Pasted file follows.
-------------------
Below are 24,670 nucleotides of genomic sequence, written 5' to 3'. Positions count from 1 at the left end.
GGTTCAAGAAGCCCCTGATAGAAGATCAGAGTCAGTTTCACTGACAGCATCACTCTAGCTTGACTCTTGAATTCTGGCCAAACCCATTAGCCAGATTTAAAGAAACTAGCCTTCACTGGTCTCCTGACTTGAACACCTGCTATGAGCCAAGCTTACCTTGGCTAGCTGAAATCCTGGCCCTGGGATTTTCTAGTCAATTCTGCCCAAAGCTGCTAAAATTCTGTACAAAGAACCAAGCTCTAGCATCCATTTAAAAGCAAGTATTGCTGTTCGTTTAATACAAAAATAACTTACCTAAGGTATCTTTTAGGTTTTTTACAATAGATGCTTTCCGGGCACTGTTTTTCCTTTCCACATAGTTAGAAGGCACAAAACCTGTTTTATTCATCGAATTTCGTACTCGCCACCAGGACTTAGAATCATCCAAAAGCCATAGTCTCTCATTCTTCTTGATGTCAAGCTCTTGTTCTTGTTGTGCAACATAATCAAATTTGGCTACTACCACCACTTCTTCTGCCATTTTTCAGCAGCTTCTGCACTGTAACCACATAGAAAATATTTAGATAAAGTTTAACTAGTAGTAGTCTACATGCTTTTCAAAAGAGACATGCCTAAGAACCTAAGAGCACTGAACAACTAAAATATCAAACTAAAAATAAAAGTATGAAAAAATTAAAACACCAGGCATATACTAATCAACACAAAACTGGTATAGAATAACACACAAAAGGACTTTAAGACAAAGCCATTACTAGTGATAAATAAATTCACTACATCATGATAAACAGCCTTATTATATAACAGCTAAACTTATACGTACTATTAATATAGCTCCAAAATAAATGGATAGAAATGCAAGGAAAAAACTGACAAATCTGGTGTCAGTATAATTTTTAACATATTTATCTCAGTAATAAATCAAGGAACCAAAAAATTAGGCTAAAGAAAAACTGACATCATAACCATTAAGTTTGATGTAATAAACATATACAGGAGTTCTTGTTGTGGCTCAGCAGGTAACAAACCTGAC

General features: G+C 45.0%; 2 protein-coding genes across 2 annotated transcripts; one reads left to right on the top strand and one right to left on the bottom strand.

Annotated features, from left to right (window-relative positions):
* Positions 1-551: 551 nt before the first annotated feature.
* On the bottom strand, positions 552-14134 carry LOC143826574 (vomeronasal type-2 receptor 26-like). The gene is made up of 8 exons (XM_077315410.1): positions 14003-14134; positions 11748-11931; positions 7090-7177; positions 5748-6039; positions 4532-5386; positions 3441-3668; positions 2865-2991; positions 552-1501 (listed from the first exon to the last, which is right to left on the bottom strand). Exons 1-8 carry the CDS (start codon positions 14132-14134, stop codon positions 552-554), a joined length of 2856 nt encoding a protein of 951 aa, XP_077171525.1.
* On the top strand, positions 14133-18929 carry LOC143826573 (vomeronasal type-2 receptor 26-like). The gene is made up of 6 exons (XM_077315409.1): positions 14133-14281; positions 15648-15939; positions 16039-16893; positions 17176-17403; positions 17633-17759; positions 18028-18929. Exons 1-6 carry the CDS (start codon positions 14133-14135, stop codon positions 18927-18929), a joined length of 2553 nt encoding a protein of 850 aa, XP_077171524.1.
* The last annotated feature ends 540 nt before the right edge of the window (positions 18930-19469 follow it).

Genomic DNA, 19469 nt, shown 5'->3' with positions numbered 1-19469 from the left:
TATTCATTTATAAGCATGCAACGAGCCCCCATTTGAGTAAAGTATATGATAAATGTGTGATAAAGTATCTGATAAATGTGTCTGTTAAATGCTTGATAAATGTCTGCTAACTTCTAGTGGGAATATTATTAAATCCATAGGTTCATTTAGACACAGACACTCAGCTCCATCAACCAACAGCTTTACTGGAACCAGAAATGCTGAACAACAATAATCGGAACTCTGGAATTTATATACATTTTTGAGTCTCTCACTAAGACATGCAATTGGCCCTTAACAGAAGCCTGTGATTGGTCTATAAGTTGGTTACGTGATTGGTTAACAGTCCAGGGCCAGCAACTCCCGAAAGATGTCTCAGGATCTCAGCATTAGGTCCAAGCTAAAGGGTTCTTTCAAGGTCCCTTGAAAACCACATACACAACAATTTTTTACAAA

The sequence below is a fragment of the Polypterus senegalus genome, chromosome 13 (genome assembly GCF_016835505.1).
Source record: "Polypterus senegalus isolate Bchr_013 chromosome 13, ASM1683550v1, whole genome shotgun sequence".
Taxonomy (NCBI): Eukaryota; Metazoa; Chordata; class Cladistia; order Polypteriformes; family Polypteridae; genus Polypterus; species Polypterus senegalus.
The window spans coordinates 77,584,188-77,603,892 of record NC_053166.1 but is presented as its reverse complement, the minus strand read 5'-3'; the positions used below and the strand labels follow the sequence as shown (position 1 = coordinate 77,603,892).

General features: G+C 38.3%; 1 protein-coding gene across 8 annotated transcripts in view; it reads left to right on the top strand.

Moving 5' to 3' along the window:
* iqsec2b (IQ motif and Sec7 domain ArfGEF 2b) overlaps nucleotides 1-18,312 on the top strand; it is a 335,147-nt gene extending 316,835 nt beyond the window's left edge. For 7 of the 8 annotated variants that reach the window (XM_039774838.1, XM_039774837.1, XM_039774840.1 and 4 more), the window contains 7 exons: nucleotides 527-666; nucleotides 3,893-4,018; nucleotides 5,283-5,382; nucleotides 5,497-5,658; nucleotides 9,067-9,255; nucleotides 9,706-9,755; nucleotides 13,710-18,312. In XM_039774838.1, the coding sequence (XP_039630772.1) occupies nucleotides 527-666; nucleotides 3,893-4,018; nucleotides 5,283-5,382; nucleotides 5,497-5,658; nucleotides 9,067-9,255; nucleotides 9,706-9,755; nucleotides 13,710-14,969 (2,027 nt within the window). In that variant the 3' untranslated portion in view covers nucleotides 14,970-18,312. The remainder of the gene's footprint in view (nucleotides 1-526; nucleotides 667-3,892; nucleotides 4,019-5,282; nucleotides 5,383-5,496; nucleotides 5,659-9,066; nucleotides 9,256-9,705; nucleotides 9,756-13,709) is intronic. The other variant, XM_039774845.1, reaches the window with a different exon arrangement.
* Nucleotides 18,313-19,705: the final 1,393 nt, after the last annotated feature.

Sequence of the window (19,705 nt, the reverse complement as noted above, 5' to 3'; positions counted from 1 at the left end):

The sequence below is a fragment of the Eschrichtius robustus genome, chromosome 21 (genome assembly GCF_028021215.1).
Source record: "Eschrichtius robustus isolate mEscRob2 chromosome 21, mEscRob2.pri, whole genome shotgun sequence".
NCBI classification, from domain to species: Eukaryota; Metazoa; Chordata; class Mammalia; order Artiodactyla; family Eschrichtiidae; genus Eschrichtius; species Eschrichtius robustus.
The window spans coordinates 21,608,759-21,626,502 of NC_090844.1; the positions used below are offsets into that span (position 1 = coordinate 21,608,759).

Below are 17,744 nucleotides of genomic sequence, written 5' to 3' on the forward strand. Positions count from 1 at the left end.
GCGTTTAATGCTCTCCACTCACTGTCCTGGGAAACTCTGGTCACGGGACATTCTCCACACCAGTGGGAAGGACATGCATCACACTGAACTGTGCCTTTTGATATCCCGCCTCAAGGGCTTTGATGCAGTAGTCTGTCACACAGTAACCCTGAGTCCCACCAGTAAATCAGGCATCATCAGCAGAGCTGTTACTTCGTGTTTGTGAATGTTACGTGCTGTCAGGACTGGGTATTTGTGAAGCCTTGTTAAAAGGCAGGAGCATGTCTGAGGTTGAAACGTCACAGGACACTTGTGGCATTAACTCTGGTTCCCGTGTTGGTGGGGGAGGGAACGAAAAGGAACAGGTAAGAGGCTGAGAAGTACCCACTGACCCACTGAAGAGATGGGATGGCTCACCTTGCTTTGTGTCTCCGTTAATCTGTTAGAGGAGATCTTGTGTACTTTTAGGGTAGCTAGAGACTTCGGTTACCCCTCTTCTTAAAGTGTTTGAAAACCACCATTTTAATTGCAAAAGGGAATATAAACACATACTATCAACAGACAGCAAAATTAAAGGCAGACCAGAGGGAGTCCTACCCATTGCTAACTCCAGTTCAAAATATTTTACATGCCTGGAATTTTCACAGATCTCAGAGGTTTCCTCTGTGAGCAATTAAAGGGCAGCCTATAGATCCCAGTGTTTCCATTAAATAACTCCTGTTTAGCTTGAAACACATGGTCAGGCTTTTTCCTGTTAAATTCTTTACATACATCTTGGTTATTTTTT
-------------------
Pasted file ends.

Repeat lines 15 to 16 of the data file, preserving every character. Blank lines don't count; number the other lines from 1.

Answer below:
General features: G+C 38.3%; 1 protein-coding gene across 8 annotated transcripts in view; it reads left to right on the top strand.

Moving 5' to 3' along the window: